An Empire of Doubt


W hen I signed up for History 3: The Byzantine Empire, my last lower division class on the tail end of a long journey in the History Department, I expected to get in and out with relatively little intellectual strain. I didn’t really have a strong conception of what a Byzantine was, just that this class existed far outside my normal field of 20th century East Asia.

The Byzantine turned out to be the Roman Empire, Part II. Though I considered myself interested in every area of history, and despite my having become a Christian three years ago, I had yet to study early Christian history. In section, we discussed prominent Christian writers, turning the critical eyes of an academic upon the works of men like Eusebius, an influential polemic and the Bishop of Caesarea. Apart from early Christian thought, we also covered the spread of Christianity during the Byzantine. My professor offered the perspective that Christianity flourished because it became a protected and then “official” state religion of the empire with perks being afforded to those who converted. I also learned about the different rivaling doctrines of the time, the two main types being Nicene and Arian Christianity, and how politics in the Byzantine determined which views became supported or persecuted.

Though I knew that the Bible required a lot of interpretation, I intentionally ignored how big of a role these bureaucrats and theologians played in deciding which interpretations of scripture would become widely held. As I sat through these lectures, I grew increasingly skeptical of these men who significantly influenced the belief system that I had come to accept as truth.

Soon this class had thrown me into a small crisis, and my mind was clouded with doubt. The perspective that the class took on Christianity, viewing it as a religion whose tenets resulted from a messy historical process, put pinpricks in what I thought was an unwavering faith in the veracity of scripture. If I held that the Bible was a divinely inspired text, a physical manifestation of God’s word and therefore ultimate truth, what did it mean for my faith that so many Byzantine men had shaped our interpretations of the Bible?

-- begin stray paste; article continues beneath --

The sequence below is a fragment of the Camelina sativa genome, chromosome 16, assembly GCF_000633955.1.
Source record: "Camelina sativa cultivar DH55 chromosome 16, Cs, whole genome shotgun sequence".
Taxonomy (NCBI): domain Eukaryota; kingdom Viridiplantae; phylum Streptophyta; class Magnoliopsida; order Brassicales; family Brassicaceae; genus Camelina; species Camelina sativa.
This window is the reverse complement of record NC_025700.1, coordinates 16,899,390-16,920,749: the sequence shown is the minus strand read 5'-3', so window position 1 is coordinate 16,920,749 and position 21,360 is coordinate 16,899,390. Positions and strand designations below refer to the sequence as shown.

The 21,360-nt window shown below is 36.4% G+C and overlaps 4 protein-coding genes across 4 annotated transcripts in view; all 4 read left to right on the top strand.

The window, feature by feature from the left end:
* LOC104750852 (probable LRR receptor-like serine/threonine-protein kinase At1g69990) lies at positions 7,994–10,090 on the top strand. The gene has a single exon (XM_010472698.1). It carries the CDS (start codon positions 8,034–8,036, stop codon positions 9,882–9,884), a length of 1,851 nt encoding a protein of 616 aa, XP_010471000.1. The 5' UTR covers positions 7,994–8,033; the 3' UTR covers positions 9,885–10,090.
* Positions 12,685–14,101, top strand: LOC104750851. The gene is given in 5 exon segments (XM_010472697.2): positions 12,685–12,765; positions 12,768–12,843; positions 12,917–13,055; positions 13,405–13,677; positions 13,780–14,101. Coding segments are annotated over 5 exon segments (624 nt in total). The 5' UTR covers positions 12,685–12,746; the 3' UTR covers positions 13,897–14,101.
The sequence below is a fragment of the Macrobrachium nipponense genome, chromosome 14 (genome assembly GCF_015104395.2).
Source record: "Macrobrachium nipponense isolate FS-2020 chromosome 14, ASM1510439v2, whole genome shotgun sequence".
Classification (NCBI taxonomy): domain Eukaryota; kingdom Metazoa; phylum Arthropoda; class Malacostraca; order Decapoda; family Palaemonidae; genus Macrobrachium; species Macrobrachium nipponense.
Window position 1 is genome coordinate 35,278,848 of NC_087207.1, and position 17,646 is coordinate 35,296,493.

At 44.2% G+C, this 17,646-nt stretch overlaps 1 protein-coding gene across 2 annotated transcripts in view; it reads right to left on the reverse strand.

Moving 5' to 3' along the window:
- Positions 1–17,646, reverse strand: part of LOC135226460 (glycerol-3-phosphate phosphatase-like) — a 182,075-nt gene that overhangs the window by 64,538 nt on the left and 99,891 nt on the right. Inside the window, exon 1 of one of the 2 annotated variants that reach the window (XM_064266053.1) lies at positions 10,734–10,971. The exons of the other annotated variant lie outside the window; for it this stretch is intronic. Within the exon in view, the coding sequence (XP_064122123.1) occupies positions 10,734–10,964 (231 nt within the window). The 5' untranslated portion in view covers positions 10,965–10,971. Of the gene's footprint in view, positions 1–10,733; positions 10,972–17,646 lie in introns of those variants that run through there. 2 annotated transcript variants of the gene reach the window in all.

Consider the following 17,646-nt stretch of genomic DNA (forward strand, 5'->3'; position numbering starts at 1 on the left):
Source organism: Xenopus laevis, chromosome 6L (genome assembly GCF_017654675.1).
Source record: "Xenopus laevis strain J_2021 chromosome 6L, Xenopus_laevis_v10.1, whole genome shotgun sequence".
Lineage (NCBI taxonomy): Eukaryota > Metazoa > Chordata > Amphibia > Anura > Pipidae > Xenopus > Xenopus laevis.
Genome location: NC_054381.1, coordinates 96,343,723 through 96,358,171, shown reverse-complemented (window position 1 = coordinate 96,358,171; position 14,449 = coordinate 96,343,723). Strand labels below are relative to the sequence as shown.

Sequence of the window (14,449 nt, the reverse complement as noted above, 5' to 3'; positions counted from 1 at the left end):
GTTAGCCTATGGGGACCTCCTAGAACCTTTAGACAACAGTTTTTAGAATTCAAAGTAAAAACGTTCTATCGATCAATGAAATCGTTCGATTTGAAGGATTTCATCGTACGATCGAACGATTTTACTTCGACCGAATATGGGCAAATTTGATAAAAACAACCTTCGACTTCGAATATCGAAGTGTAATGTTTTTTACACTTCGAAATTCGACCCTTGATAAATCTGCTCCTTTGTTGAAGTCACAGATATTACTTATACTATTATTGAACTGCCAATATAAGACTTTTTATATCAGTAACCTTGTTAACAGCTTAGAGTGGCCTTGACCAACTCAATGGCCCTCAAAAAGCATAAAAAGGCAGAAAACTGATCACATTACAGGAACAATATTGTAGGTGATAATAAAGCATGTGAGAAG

We talked about these theologians as politicians, men with their own agendas vying for power and influence. Our professor defined heretics as “the losers” and adherents to what we would consider orthodoxy as “the winners.” To think that these were the men who played a major role in determining the beliefs that I now orient my life around left me deeply unsettled.

I had been avoiding early Christian history for so long, and now that it was right in front of me, my fears about studying Christian history with an “objective” lens seemed to come to fruition. My beliefs were now seeming much more man-made than God-inspired.
However, because God is a God of mercy, he did not let me stew in my own doubt for too long. My GSI, a likable and quirky character who led us through our critical analysis of the texts, turned out to be a Christian himself. After I reattached my dropped jaw, I formed a series of desperate questions in office hours to air my doubts.